To increase the saturation output power, the width of the second amplifier may be exponentially increased toward its output end, as shown in FIG. 3. Beam expanders 330, 340 are preferably integrated at the input and output ends of the two-section SOA device in order to improve single mode fiber coupling. The widths of the beam expanders are preferably adiabatically reduced. When using beam expanders, the input and output facets of the two-section SOA device are preferably coated with an anti-reflective coating, such as TiO2, so that substantially flat end single mode fibers may be used for optical coupling. In an alternative embodiment, known complex optics may be used at the respective ends of the device instead of beam expanders to improve optical coupling.
FIG. 4 is a cross-sectional view along the axis of propagation of the left hand side of the SOA shown in FIG. 3 up to line IV—IV. It should be noted that the different layers comprising the left and right hand sides of the SOA are the same, but the respective lengths and widths of each layer may differ. FIG. 5 is a flow chart of the preferred process for manufacture of the two-section SOA of FIG. 3. In a preferred embodiment, the device is fabricated using four metal-organic chemical vapor deposition (MOCVD) epitaxial growth steps, which are then etched to remove the semiconductor from the passive region. By way of example, an InP semiconductor is used, however, other types of semiconductors are contemplated and are within the intended scope of the invention.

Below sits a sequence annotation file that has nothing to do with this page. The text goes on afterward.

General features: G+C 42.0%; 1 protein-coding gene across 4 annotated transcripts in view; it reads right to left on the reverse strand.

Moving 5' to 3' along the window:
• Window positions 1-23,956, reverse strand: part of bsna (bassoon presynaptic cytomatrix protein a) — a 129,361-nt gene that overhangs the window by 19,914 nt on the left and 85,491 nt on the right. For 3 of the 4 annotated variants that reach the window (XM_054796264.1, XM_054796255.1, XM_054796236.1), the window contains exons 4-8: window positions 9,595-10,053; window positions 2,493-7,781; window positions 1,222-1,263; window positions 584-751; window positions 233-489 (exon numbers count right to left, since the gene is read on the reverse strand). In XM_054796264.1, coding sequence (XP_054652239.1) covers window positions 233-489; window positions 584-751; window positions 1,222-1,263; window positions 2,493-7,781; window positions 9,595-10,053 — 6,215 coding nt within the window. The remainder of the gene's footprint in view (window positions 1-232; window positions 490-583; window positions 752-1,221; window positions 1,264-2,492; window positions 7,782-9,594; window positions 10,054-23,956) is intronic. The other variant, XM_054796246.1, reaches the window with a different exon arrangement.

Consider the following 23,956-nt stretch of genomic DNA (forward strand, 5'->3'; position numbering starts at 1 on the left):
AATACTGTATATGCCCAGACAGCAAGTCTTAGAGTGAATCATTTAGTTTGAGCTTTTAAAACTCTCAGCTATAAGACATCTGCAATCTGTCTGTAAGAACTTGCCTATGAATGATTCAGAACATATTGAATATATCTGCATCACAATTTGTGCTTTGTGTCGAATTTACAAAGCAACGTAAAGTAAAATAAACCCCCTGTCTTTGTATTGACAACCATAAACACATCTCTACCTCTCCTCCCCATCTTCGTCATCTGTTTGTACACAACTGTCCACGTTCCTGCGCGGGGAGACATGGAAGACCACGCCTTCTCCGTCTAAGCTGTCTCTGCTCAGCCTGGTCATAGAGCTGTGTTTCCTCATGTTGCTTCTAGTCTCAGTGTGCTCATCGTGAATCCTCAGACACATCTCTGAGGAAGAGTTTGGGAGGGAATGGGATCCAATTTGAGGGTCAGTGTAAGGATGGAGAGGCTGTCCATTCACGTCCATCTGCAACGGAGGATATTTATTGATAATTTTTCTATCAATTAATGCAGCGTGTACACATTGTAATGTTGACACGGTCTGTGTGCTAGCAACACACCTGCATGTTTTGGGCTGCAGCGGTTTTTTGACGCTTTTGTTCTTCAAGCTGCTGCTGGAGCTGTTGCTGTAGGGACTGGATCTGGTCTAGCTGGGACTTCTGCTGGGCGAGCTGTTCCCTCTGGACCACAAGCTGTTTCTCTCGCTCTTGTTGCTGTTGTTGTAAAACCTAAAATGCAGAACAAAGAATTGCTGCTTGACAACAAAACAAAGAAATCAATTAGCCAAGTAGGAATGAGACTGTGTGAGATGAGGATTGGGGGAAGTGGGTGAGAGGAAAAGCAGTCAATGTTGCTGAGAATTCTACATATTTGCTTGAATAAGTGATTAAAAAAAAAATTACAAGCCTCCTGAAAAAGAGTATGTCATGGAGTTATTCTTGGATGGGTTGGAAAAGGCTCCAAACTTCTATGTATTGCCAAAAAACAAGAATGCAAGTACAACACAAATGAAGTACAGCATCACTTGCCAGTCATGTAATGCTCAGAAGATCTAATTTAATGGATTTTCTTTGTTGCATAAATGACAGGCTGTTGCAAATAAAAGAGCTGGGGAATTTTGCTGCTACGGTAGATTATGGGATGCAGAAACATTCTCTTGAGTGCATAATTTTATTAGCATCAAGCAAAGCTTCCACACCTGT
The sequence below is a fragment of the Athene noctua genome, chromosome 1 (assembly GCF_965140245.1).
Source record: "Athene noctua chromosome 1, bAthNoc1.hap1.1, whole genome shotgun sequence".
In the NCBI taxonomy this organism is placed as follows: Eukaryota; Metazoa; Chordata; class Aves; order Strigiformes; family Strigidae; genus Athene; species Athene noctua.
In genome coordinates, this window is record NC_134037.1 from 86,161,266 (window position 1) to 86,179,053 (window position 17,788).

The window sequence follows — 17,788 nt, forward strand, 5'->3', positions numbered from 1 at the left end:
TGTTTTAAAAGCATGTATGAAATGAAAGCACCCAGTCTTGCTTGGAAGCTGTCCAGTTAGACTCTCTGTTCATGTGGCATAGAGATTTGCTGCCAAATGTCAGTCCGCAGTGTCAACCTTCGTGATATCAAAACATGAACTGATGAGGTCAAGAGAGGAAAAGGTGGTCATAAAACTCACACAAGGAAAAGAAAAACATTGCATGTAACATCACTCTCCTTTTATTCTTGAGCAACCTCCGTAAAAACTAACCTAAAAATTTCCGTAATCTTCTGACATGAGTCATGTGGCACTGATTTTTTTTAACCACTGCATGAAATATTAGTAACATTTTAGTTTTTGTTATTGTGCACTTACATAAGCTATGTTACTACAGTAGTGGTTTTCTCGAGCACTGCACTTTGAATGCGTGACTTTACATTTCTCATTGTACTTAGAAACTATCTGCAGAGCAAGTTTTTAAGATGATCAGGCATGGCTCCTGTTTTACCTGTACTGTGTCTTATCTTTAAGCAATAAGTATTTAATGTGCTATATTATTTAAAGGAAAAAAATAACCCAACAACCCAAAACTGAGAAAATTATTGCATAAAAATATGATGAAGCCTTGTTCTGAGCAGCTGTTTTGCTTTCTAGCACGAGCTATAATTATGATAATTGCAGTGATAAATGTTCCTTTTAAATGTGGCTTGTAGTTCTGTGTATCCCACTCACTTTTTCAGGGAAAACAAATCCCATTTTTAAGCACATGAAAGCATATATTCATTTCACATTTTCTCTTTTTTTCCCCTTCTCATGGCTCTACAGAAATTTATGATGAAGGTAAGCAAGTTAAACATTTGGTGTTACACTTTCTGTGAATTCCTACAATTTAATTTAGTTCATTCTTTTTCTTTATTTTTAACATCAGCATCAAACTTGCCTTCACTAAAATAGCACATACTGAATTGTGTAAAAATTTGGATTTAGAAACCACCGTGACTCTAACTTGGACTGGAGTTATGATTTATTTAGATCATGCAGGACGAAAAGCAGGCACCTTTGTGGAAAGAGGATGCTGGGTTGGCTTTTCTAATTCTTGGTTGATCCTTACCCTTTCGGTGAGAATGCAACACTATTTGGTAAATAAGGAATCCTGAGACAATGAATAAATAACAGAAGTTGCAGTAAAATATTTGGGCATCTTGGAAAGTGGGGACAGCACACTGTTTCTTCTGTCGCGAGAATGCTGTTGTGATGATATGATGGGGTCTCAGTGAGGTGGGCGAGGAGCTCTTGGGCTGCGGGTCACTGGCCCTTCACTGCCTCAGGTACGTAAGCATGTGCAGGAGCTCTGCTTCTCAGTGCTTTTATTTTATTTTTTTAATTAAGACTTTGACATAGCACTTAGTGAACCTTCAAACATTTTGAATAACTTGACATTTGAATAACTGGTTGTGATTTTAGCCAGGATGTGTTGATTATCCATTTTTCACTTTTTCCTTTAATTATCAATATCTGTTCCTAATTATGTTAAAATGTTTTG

Initially, in steps 500-510 a first passive waveguide layer 405 and a second passive waveguide layer 415 are grown on top of one another separated by an n-InP layer 410. Two waveguide layers are only necessary when the two-section SOA device is used as a beam expander; otherwise, the first waveguide layer 405 may be eliminated. Thereafter, in steps 515-525, on top of the second waveguide layer 415 there is grown an etch stop layer 420 followed by multi-quantum well (MQW) layers 425 and an InP cladding layer 430. Any number of quantum wells may be used depending on the desired application of the device. Then in step 530 a film (not shown), such as SiO2, is deposited on the wafer, followed in step 535 by application of a photoresist waveguide mask to the two amplifier regions. Next, in step 540 the film is etched using an etchant to remove the cladding and MQW layers, 430, 425, respectively, from the passive waveguide region interposed between the two active regions. As the layers are etched adiabatically in the longitudinal direction, the optical beam is gradually guided by the underlying thin waveguide layer. Consequently, the beam is expanded both horizontally and vertically.